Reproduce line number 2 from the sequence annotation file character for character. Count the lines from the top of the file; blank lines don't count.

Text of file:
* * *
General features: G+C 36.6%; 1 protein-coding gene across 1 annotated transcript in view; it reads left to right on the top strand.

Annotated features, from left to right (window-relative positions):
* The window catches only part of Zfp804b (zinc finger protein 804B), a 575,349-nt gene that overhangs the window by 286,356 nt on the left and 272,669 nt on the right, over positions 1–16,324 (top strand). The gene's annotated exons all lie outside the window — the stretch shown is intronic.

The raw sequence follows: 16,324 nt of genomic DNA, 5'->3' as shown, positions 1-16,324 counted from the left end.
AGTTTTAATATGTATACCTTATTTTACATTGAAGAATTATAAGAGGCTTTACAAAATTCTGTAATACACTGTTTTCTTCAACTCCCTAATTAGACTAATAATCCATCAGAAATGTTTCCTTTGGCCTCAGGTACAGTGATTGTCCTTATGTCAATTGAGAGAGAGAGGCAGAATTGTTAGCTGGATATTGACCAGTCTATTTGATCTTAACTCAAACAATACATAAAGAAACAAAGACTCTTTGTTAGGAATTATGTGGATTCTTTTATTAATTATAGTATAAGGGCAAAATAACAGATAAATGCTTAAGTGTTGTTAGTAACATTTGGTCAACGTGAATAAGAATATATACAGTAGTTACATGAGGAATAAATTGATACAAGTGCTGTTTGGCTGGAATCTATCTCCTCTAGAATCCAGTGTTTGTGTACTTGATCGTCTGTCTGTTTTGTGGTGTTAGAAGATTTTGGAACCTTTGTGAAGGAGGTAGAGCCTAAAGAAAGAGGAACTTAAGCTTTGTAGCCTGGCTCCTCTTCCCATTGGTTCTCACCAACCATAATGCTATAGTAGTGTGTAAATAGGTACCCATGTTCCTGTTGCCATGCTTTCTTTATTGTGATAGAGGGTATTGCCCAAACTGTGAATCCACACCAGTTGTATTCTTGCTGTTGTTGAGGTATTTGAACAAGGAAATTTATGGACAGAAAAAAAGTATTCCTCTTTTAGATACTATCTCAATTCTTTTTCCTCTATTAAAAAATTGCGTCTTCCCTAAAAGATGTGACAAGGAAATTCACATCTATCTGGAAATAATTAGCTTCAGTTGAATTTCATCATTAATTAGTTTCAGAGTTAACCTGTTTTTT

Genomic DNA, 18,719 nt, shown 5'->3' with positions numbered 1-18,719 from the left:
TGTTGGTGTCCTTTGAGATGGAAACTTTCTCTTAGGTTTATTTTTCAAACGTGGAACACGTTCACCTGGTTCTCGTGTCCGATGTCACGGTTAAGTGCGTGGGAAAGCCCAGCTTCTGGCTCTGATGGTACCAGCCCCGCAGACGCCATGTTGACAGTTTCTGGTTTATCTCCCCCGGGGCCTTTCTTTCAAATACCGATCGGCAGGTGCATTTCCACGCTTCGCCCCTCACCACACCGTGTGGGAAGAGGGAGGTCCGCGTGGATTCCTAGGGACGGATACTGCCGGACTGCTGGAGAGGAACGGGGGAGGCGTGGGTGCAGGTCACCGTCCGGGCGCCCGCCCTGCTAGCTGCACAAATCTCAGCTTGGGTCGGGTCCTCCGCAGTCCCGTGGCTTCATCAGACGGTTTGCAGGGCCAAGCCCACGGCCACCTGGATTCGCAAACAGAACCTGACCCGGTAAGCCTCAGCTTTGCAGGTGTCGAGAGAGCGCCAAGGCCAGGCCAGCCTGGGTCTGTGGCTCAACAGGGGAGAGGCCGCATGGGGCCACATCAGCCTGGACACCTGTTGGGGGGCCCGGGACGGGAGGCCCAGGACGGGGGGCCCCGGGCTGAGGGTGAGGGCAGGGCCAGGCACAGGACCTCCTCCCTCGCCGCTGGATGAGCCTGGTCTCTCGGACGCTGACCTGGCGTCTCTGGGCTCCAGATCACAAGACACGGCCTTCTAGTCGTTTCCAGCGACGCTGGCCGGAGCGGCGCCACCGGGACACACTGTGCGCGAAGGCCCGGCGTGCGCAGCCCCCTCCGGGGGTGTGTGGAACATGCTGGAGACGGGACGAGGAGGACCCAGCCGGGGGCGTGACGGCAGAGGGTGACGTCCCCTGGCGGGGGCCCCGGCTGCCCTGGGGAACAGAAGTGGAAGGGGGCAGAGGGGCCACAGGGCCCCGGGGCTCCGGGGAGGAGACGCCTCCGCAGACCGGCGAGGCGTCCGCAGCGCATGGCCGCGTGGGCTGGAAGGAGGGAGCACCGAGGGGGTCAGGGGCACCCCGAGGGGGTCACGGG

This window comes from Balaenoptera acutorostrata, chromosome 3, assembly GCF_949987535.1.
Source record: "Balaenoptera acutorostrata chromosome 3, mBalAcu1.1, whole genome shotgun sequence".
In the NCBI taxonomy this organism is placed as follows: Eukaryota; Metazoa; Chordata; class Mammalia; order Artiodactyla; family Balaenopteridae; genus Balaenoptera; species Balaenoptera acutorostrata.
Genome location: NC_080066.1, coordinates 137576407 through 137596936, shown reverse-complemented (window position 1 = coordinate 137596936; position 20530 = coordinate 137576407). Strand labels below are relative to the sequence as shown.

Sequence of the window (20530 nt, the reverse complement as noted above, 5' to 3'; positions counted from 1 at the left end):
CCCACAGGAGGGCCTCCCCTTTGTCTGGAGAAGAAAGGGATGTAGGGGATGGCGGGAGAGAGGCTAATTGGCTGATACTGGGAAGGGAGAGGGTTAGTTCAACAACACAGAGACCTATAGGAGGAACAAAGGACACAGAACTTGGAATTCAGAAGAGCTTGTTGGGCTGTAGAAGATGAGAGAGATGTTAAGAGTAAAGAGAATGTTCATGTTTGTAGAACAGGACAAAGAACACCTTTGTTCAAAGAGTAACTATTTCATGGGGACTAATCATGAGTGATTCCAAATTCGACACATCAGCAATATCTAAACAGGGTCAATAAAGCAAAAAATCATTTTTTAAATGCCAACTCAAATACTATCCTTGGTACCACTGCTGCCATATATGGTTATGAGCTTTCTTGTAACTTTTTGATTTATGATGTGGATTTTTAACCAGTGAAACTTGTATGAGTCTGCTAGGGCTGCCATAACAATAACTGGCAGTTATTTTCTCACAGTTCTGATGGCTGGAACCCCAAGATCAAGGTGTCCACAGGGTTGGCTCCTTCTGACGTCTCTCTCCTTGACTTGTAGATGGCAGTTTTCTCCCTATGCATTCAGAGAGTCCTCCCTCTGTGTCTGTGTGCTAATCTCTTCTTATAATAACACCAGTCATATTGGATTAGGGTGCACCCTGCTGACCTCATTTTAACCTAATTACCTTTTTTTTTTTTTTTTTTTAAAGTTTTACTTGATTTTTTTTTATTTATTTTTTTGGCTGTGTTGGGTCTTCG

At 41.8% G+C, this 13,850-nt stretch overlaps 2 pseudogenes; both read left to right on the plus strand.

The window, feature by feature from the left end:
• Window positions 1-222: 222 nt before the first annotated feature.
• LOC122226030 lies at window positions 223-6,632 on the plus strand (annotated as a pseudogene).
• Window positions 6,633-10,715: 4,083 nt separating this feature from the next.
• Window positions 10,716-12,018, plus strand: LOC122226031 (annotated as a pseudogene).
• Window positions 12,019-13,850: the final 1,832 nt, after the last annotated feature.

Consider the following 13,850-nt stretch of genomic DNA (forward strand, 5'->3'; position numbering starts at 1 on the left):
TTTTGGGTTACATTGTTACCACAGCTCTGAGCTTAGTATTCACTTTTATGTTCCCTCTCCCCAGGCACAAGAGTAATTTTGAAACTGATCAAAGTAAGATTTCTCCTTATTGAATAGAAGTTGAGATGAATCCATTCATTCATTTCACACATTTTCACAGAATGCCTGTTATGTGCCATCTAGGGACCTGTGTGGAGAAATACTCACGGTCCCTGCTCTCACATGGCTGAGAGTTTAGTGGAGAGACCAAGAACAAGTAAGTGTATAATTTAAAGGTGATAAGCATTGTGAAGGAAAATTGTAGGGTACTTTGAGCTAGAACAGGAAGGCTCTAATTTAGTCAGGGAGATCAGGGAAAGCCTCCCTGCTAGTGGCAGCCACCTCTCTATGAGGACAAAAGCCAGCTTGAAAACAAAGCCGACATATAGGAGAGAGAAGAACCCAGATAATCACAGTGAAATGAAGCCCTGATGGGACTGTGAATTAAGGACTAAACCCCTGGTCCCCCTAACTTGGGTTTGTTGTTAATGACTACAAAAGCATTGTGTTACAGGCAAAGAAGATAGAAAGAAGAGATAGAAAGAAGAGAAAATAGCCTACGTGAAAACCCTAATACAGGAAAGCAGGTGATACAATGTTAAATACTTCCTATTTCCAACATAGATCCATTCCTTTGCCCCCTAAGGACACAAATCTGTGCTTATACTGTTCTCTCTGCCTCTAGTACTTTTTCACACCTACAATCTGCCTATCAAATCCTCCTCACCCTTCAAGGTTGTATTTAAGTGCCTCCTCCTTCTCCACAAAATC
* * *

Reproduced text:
Annotated features, from left to right (window-relative positions):